15. Foley WJ, McLean S, Cork SJ (1995) Consequences of biotransformation of plant secondary metabolites on acid-base metabolism in mammals-a final common pathway. J Chem Ecol 21:721–743CrossRefGoogle Scholar
  16. Francisco MR, Galetti M (2001) Frugivoria e dispersão de sementes de Rapanea lanciolata (Myrsinaceae) por aves numa área de cerrado do Estado de São Paulo, sudeste do Brasil. Ararajuba 9:13–19Google Scholar
  17. Francisco MR, Galetti M (2002) Aves como potenciais dispersoras de sementes de Ocotea pulchella Mart. (Lauraceae) numa área de vegetação de cerrado do sudeste brasileiro. Rev Bras Bot 25:11–17CrossRefGoogle Scholar
  18. Guglielmo CG, Karasov WH, Jakubas WJ (1996) Nutritional costs of a plant secondary metabolite explain selective foraging by Ruffed Grouse. Ecology 77:1103–1115CrossRefGoogle Scholar
  19. Harborne JB (1979) Flavonoid pigments. In: Rosenthal GA, Janzen DH (eds) Herbivores—their interaction with secondary plant metabolites. Academic, New York, pp 619–656Google Scholar
  20. Harborne JB (1980) Plant phenolics. In: Pirson A, Zimmermann M (eds) Encyclopedia of plant physiology. Secondary Plant Products, vol 8. Springer, BerlinGoogle Scholar
  21. Herrera CM (1982) Defense of ripe fruits from pests: its significance in relation to plant–disperser interactions. Am Nat 120:218–241CrossRefGoogle Scholar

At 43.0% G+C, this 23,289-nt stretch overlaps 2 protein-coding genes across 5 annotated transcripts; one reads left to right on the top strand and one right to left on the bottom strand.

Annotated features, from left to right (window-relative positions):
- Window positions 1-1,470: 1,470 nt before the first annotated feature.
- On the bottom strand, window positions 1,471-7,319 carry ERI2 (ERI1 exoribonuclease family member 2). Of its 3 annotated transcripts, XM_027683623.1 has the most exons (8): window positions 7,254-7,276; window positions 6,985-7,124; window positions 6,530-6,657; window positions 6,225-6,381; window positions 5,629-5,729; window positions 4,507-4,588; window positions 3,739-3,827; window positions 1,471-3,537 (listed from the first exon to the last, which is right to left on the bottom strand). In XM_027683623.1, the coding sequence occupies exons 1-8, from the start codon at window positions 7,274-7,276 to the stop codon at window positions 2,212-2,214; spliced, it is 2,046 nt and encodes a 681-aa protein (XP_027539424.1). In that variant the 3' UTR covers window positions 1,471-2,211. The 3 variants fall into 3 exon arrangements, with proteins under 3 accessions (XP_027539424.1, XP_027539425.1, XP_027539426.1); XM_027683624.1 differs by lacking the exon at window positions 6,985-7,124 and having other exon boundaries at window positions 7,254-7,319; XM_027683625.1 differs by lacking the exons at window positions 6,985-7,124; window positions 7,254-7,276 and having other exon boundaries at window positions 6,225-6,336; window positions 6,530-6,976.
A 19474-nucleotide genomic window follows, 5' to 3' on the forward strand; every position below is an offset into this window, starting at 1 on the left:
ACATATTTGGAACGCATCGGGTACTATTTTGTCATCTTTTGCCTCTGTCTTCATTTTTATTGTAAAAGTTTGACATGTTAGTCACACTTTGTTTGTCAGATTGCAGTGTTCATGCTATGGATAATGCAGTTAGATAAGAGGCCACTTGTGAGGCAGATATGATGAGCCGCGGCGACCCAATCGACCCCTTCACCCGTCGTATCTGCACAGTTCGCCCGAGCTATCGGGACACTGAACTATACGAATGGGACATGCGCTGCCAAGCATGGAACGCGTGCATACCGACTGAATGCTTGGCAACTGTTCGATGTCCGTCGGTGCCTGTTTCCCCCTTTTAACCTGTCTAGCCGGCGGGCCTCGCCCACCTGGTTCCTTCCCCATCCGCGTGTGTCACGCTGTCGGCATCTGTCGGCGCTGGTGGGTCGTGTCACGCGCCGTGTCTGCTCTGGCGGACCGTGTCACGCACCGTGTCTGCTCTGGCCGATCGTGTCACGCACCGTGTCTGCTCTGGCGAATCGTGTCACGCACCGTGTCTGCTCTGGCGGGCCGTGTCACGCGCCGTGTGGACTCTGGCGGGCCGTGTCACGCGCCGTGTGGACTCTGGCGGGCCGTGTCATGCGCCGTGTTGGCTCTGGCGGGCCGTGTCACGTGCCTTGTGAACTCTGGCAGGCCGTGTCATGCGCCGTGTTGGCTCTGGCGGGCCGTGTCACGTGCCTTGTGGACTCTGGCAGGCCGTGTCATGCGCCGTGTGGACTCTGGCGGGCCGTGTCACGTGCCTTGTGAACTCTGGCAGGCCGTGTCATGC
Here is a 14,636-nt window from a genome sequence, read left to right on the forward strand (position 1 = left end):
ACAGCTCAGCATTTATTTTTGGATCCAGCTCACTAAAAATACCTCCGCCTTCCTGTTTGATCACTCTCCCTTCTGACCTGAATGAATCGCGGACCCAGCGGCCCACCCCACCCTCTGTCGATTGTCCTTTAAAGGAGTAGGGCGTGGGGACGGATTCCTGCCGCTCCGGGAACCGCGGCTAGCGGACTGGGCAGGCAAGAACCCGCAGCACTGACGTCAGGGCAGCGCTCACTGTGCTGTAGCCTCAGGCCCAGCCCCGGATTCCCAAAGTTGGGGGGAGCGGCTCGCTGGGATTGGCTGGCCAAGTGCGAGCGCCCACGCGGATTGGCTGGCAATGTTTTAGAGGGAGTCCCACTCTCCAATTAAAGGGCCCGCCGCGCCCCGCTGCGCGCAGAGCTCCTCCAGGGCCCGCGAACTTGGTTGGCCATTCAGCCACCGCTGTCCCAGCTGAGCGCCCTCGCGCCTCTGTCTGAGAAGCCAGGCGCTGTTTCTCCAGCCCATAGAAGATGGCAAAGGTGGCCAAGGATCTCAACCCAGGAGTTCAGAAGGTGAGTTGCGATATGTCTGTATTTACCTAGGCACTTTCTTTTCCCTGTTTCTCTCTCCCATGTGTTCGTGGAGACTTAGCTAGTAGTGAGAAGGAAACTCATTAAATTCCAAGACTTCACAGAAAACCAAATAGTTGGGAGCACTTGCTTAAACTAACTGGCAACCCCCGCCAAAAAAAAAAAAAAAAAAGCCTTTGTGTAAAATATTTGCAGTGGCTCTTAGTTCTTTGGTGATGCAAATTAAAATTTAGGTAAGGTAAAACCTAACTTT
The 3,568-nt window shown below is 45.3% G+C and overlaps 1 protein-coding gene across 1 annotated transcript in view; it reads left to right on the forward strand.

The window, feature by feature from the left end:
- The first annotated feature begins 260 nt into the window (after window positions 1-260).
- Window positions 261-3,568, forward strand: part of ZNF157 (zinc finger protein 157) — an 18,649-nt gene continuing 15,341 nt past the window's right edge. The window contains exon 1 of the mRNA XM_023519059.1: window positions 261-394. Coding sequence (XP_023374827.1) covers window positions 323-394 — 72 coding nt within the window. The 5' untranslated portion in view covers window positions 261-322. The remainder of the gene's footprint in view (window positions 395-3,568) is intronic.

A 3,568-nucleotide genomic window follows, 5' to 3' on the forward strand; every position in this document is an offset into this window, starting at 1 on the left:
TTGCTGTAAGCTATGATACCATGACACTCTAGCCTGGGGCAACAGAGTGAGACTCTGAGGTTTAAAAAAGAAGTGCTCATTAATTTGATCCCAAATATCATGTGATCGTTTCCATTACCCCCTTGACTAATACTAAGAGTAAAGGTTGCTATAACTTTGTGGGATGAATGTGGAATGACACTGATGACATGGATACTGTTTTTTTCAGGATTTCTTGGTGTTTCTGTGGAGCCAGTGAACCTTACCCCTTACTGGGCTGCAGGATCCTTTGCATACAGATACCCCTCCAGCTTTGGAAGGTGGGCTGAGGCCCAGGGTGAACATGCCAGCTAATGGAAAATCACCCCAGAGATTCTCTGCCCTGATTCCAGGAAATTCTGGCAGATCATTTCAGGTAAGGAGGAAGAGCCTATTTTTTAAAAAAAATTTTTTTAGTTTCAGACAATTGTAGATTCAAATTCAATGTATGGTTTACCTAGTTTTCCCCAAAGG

22. Irwin RE, Strauss SY, Storz S, Emerson A, Guibert G (2003) The role of herbivores in the maintenance of a flower color polymorphism in wild radish. Ecology 84:1733–1743CrossRefGoogle Scholar
  23. Janzen DH (1974) Tropical blackwater rivers, animals, and mast fruiting by the Dipterocarpaceae. Biotropica 6:69–103CrossRefGoogle Scholar
  24. Janzen DH (1977) Why fruits rot, seeds mold, and meat spoils. Am Nat 111:691–713CrossRefGoogle Scholar
  25. Jeffery JH, Bassett J, Mendaham J, Denney RC (1989) Vogel’s test book of quantitative chemical analices, 5th edn. Longman Group, Londres, UKGoogle Scholar
  26. Jones E, Wheelwright NT (1987) Seasonal changes in the fruits of Viburnun opulus, a fleshy-fruited temperate-zone shrub. Can J Bot 65:2291–2296Google Scholar
  27. Jordano P (1995) Angiosperm fleshy fruits and seed dispersers: a comparative analysis of adaptation and constraints in plant–animal interactions. Am Nat 145:163–191CrossRefGoogle Scholar
  28. Karlson P (1972) Biochemie, 8th edn. Thieme, StuttgartGoogle Scholar
  29. Laks PE (1989) An overview of condensed tannins structure. In: Hemingway RW, Karchesy JJ (eds) Chemistry and the significance of condensed tannins. Plenum, New York, pp 131–138Google Scholar
  30. Levey DJ (1987) Sugar-tasting ability and fruit selection in tropical fruit-eating birds. Auk 104:173–179Google Scholar